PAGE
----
Regan, Andrea, and Bastion had made an inventory of their supplies. Using the numbers Patch’s men had produced for population, if they used up Magnus’ medical supplies as well as what they had planetside, they could cure about half of the people that were still alive, and only half. A good number of the components were synthetic; they’d never find a way to produce more out here.
Andrea shook her head after the report. “No way. We can’t afford to use up Magnus’ stores. We’ve got twenty-three more colonies to visit before heading home. Who knows what we’ll find there? We can use what’s down here, but what’s on the ship is for us.”
Mark ignored her for the moment and reviewed the numbers. There had to be a way to save the colonists. Somehow. He looked at Andrea. “We can’t leave them here to die, and there’s no way they’d live to the next visit from the company. That’s five years! I want some alternatives. Anyone?”
Patch shrugged. “What eats mold in nature? Can we get some of those and grow more of them?”
Regan answered over the transmit, “No way. That would take genetically encoding something, and that’s way beyond my expertise.”
Andrea frowned. “If we use just planetside resources, we can cure three, four hundred people. That’s enough to keep the alpha site running for five years. It won’t be easy, but they could do it. It would take some very selective rationing, of course.”
Mark closed his eyes before nodding. “That’s the absolute last option. I won’t be deciding who’s living and dying if I can help it. None of us will.”
Patch raised a finger. “Bigger problem. What if no one wants the cure? I mean, we’ve seen that not everyone’s actually happy, despite what the mold does to them. Chuck tried to kill himself! But for a lot, well, I wonder if the cure would be worse for them than the disease. I mean, never being able to be happy again? Can we force the cure on someone?”
Mark was about to answer when Regan spoke, “Yes. If we have reason to believe that their faculties are impaired, I have authorization to force medical actions taken on anyone in our jurisdiction. And for right now, they count.”
Patch shook his head. “No. Your jurisdiction is Magnus. The colony is autonomous. And besides, given the side effect of never being happy again, even if we had a legal right, would it be right for us to do it? To make that choice for someone against their will?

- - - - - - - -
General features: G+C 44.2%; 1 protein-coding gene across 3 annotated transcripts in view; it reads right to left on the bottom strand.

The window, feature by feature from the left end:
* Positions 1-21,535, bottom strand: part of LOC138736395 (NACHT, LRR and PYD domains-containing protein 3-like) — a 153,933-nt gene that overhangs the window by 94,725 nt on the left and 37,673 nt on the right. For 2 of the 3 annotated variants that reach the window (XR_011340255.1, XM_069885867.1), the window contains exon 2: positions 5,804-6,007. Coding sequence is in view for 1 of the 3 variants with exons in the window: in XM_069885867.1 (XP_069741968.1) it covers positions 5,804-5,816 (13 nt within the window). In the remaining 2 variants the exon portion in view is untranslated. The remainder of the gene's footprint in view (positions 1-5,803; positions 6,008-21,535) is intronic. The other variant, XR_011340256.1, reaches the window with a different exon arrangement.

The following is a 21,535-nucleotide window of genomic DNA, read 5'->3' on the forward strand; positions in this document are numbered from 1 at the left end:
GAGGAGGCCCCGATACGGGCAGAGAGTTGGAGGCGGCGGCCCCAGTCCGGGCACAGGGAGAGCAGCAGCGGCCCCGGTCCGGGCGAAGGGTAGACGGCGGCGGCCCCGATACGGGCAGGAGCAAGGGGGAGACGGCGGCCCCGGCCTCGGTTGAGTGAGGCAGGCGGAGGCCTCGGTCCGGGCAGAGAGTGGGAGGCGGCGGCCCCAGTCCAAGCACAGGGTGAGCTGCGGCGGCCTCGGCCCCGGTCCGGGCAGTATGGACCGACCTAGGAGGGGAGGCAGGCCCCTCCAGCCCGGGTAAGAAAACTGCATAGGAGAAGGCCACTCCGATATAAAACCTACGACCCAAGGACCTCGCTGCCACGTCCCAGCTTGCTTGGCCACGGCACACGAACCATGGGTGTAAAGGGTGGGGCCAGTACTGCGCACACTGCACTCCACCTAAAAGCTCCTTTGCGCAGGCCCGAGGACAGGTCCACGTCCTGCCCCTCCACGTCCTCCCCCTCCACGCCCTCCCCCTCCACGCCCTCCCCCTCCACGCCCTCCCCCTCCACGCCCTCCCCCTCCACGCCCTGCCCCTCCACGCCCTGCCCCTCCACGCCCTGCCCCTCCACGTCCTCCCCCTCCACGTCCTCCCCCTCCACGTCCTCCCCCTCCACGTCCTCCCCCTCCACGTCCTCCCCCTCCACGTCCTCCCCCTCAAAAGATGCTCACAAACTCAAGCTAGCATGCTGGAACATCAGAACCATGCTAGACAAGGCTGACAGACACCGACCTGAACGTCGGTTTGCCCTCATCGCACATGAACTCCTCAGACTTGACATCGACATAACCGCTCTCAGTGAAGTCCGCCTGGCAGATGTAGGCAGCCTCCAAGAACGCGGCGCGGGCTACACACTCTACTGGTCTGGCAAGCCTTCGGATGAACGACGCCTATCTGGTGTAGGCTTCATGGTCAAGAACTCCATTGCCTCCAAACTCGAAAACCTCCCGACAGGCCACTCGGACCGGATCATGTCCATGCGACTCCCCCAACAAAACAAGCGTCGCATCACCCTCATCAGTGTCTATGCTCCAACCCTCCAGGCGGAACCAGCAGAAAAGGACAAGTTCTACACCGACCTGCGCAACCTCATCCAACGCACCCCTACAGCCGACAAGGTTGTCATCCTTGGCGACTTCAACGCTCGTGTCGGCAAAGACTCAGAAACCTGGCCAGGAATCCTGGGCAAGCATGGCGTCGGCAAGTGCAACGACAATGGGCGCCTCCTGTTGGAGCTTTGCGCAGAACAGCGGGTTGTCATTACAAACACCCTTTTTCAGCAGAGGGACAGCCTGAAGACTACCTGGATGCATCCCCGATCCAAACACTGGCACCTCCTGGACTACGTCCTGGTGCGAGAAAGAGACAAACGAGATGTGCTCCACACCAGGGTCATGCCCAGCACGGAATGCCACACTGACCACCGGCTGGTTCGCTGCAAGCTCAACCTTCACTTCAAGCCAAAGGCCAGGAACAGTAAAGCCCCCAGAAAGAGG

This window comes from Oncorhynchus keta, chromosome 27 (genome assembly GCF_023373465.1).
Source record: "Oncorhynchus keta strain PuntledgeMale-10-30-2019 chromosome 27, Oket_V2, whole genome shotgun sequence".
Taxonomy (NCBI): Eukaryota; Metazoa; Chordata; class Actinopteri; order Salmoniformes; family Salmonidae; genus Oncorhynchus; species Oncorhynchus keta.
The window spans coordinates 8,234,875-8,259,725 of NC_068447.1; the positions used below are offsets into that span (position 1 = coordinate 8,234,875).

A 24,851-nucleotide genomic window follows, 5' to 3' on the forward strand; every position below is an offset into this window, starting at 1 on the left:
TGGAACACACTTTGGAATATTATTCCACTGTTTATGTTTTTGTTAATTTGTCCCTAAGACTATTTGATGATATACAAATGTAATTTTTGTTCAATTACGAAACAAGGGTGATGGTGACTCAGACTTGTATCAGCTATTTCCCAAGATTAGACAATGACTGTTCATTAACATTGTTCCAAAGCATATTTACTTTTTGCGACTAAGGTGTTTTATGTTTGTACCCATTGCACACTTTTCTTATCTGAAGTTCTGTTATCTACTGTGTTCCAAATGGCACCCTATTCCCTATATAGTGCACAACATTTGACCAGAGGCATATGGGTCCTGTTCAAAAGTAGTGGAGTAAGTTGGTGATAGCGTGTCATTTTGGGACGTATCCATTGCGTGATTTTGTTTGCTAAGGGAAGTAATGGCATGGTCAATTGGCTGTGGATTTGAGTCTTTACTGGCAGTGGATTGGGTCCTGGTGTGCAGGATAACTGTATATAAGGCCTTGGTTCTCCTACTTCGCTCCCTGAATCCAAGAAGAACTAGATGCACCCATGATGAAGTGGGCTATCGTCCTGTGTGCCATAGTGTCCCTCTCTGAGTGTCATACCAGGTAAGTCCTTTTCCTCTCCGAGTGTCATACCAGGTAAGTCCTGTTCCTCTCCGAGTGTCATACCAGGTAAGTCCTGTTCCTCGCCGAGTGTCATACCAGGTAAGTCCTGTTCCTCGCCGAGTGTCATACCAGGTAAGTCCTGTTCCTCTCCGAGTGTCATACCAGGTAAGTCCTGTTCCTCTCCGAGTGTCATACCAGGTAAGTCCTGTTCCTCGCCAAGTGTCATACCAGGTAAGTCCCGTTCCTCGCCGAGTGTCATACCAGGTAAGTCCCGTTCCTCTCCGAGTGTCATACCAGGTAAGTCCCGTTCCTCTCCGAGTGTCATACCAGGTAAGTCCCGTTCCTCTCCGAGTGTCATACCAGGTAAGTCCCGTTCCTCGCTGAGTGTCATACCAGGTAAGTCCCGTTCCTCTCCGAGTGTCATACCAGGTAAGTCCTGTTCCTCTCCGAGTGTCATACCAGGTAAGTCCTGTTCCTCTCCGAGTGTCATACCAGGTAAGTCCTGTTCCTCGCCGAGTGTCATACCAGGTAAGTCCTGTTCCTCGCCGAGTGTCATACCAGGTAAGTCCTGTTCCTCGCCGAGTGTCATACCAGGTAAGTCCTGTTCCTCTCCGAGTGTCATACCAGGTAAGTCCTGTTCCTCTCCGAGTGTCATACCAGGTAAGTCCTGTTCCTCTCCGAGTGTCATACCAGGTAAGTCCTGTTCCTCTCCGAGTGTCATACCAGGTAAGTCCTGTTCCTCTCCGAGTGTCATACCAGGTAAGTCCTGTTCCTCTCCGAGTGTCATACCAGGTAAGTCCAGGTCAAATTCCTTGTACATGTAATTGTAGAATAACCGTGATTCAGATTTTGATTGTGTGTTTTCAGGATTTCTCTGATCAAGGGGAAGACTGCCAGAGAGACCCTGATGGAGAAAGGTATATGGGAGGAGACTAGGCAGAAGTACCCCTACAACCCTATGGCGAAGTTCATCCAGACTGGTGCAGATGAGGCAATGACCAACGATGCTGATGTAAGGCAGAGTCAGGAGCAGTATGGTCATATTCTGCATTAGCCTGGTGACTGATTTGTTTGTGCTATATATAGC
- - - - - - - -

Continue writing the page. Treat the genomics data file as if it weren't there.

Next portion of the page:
Mark heaved a great sigh. “We’re finding more problems. More wrinkles. I want solutions.”
“Then I’ll give you one,” a voice sounded from behind Mark.
The captain turned to see Chuck stumbling out of the other room. “I will take your cure. I’ll tell you right now: none of us wants to be this way, even if we’ve run away from trying to fight it.” He coughed into a chuckle. “Give me the cure and let me help you with this.”
– – – – –
Regan insisted that Chuck be sedated. “We don’t know what effects the mold’s death will have on him in the short term. As the mold dies, large chunks of dead matter will float around in his brain. It’ll hit him hard.”
“Last chance, Chuck. After this, you’ll never smile again and mean it.” Mark held a small needle in his hand, ready to inject the colony head. He’d insisted on taking the responsibility.
“Marky, there’s a difference between feeling happy and being happy. I feel happy, but I haven’t been happy for a long time. Anything’s better than this.”
Mark nodded and pushed the needle into the artery under Chuck’s jaw, letting the contents join the bloodstream rushing to his brain.
– – – – –
The next hours proved difficult. Chuck’s temperature spiked, he convulsed, and his breathing became erratic. Regan controlled as best she could from Magnus while the planetside crew did their best to follow her orders. After three long days Chuck opened his eyes and looked around the antiseptic hospital room he had stayed in. He focused on Mark, who sat near the door reading reports on his tablet.
“Hey, captain. Sorry for calling you Marky that whole time.”
Mark looked up from his reading material and smiled. “Hey, Chuck. You remember everything?”
“Clear as day.” His voice clouded over. “And please, call me Charles.”
– – – – –
About twenty-four hours later, Regan cleared Charles to begin the arduous process of deciding who would live and die on his colony. He met with Mark and poured over lists of those still living, along with who would most likely live once they had received the cure. The results were not pretty.